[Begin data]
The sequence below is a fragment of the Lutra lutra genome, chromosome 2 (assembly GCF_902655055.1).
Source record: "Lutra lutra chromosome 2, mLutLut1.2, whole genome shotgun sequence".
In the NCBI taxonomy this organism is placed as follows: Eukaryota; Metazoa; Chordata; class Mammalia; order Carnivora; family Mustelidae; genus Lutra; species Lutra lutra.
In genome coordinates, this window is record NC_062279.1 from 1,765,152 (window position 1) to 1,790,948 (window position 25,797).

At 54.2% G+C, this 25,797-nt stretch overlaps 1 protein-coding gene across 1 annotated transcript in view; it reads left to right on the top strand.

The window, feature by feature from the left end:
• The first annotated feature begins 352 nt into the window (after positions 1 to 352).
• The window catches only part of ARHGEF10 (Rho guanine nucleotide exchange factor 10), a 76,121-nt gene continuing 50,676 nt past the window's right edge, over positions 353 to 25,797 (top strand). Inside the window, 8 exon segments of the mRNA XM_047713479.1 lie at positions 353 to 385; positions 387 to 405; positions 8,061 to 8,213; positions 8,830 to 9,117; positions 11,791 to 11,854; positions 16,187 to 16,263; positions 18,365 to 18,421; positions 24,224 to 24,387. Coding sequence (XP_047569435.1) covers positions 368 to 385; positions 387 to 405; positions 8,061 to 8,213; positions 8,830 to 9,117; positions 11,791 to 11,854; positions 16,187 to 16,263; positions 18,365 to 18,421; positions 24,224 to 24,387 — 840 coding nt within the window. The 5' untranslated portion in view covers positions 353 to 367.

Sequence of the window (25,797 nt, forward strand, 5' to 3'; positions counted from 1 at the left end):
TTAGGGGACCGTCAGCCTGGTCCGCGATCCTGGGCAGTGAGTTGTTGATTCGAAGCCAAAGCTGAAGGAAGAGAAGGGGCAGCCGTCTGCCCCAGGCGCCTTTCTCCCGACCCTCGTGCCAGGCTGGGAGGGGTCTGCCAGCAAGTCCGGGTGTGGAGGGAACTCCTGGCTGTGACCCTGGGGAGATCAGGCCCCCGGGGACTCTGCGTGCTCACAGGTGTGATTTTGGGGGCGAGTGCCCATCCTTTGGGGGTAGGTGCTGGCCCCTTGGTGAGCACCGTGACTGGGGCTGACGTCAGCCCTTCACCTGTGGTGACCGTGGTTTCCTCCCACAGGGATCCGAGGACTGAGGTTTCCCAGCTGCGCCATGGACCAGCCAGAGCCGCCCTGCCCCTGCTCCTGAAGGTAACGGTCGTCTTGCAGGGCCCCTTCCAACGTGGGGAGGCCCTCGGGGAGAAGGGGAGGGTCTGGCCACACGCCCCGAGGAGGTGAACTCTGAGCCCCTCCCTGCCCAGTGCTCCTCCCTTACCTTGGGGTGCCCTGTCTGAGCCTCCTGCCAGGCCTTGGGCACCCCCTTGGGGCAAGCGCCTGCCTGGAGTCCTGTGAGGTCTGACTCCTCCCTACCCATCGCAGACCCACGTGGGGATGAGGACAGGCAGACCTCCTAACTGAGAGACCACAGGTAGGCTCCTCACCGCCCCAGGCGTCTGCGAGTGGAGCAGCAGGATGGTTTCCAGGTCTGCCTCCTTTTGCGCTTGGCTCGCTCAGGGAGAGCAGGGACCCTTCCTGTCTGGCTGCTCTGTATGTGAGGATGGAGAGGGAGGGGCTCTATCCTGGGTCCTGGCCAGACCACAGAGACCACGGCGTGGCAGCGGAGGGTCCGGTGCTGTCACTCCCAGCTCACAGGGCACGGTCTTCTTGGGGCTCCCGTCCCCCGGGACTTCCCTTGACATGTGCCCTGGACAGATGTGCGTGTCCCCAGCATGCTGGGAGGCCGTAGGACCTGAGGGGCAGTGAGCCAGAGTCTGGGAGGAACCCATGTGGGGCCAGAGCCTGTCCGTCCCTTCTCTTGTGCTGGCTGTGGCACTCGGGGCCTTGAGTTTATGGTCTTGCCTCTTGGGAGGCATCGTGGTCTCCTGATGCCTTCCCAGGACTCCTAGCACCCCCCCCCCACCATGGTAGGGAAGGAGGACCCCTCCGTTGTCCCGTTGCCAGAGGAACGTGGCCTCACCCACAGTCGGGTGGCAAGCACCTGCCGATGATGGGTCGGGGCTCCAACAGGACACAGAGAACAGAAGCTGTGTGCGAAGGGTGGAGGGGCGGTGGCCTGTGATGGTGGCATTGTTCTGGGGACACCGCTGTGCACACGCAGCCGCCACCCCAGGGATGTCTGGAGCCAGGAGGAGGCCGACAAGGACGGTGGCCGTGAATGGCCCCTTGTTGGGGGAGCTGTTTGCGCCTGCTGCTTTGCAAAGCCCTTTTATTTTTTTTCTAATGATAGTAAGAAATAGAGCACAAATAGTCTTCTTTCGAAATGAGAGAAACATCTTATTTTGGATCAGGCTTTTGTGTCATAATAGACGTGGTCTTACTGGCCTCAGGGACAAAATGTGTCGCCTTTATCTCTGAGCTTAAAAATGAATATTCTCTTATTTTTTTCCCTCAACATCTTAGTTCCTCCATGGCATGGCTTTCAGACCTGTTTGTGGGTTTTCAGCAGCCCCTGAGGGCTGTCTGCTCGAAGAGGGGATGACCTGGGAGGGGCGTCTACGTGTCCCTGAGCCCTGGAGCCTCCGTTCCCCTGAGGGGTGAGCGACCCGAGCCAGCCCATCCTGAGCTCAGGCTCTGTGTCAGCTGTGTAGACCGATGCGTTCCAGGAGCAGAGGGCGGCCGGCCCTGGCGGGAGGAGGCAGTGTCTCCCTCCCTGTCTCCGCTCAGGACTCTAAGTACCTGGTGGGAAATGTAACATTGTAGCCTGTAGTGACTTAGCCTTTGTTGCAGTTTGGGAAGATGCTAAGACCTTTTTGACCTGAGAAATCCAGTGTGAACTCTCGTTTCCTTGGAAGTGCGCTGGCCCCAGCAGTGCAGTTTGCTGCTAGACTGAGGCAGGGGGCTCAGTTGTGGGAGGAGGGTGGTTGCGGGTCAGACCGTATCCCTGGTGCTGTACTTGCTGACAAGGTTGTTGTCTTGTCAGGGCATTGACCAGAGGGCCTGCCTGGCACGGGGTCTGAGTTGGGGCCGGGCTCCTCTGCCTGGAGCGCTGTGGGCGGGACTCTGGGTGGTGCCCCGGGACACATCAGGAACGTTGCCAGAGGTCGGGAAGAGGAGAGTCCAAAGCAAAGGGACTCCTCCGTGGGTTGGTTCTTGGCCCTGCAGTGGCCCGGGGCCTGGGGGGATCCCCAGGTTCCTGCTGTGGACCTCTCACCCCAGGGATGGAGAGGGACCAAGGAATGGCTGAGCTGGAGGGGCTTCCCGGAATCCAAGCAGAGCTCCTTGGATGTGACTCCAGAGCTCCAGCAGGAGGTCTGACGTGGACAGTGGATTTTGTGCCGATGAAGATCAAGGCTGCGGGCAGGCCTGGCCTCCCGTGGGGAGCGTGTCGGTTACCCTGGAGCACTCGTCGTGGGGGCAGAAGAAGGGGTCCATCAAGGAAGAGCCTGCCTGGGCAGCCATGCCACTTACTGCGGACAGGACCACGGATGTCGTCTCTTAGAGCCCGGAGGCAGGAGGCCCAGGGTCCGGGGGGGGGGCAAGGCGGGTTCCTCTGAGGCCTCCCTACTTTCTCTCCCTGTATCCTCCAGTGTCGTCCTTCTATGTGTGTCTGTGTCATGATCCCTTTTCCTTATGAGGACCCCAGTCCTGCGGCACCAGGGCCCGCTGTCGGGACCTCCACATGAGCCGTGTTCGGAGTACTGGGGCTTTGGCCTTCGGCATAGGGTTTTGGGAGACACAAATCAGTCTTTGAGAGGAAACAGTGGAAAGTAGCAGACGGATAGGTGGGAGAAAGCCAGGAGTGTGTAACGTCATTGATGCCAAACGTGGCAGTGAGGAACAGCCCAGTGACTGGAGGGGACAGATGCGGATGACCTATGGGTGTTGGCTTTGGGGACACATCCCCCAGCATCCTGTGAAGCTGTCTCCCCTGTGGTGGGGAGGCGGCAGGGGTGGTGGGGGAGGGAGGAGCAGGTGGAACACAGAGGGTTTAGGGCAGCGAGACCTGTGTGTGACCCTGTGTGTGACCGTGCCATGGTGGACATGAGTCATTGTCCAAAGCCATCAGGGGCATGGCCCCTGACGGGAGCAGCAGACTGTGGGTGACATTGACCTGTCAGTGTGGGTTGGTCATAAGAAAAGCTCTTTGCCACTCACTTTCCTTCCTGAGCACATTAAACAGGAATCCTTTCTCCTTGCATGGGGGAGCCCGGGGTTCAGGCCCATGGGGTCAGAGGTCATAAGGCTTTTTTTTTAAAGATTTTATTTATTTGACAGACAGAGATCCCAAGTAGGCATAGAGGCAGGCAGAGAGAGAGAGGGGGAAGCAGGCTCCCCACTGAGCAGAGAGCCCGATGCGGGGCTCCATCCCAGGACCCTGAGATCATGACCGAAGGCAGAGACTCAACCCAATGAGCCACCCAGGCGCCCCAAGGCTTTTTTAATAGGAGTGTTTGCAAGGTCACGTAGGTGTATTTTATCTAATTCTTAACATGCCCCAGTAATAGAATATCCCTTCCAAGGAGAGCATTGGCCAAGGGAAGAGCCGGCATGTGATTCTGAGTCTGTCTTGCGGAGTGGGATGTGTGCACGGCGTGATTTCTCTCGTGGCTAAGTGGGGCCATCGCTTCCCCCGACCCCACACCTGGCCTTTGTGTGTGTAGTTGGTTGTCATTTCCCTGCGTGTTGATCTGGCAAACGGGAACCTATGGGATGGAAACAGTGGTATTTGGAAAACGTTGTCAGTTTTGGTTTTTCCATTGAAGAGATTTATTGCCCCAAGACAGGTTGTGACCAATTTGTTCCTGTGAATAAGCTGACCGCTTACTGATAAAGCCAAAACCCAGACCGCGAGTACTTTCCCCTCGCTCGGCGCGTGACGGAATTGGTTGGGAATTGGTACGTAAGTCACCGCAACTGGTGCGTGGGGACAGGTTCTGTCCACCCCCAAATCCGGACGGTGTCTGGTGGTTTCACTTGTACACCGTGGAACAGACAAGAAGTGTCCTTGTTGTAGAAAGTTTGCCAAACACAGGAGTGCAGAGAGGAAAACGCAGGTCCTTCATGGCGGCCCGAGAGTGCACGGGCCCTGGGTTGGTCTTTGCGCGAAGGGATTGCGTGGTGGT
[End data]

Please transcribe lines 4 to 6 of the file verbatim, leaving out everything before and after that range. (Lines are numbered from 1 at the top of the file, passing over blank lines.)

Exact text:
In genome coordinates, this window is record NC_062279.1 from 1,765,152 (window position 1) to 1,790,948 (window position 25,797).

At 54.2% G+C, this 25,797-nt stretch overlaps 1 protein-coding gene across 1 annotated transcript in view; it reads left to right on the top strand.

The window, feature by feature from the left end: